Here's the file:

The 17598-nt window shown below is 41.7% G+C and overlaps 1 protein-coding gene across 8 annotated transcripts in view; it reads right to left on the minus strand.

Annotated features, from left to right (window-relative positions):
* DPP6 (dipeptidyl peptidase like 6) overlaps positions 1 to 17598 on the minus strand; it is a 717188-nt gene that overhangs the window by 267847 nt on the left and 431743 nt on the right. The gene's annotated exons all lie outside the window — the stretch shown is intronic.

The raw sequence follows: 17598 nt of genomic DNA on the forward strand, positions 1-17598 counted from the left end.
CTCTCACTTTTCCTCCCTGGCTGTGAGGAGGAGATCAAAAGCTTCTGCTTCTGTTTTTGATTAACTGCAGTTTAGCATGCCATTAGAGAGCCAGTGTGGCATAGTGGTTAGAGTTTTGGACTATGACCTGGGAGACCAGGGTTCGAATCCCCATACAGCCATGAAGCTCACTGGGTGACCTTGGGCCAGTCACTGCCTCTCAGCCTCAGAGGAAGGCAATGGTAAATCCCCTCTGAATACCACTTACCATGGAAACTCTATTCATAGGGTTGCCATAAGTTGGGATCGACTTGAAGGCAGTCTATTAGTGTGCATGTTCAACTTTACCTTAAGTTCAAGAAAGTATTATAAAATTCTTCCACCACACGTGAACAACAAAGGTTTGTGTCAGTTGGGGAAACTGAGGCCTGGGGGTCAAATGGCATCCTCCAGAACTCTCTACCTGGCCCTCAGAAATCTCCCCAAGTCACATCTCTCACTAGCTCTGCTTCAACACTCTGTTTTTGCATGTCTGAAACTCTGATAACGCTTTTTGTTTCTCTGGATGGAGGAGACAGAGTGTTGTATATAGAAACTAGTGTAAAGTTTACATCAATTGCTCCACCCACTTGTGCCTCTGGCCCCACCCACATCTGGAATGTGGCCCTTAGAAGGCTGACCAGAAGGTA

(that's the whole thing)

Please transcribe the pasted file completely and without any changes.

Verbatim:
The 17598-nt window shown below is 41.7% G+C and overlaps 1 protein-coding gene across 8 annotated transcripts in view; it reads right to left on the minus strand.

Annotated features, from left to right (window-relative positions):
* DPP6 (dipeptidyl peptidase like 6) overlaps positions 1 to 17598 on the minus strand; it is a 717188-nt gene that overhangs the window by 267847 nt on the left and 431743 nt on the right. The gene's annotated exons all lie outside the window — the stretch shown is intronic.

The raw sequence follows: 17598 nt of genomic DNA on the forward strand, positions 1-17598 counted from the left end.
CTCTCACTTTTCCTCCCTGGCTGTGAGGAGGAGATCAAAAGCTTCTGCTTCTGTTTTTGATTAACTGCAGTTTAGCATGCCATTAGAGAGCCAGTGTGGCATAGTGGTTAGAGTTTTGGACTATGACCTGGGAGACCAGGGTTCGAATCCCCATACAGCCATGAAGCTCACTGGGTGACCTTGGGCCAGTCACTGCCTCTCAGCCTCAGAGGAAGGCAATGGTAAATCCCCTCTGAATACCACTTACCATGGAAACTCTATTCATAGGGTTGCCATAAGTTGGGATCGACTTGAAGGCAGTCTATTAGTGTGCATGTTCAACTTTACCTTAAGTTCAAGAAAGTATTATAAAATTCTTCCACCACACGTGAACAACAAAGGTTTGTGTCAGTTGGGGAAACTGAGGCCTGGGGGTCAAATGGCATCCTCCAGAACTCTCTACCTGGCCCTCAGAAATCTCCCCAAGTCACATCTCTCACTAGCTCTGCTTCAACACTCTGTTTTTGCATGTCTGAAACTCTGATAACGCTTTTTGTTTCTCTGGATGGAGGAGACAGAGTGTTGTATATAGAAACTAGTGTAAAGTTTACATCAATTGCTCCACCCACTTGTGCCTCTGGCCCCACCCACATCTGGAATGTGGCCCTTAGAAGGCTGACCAGAAGGTA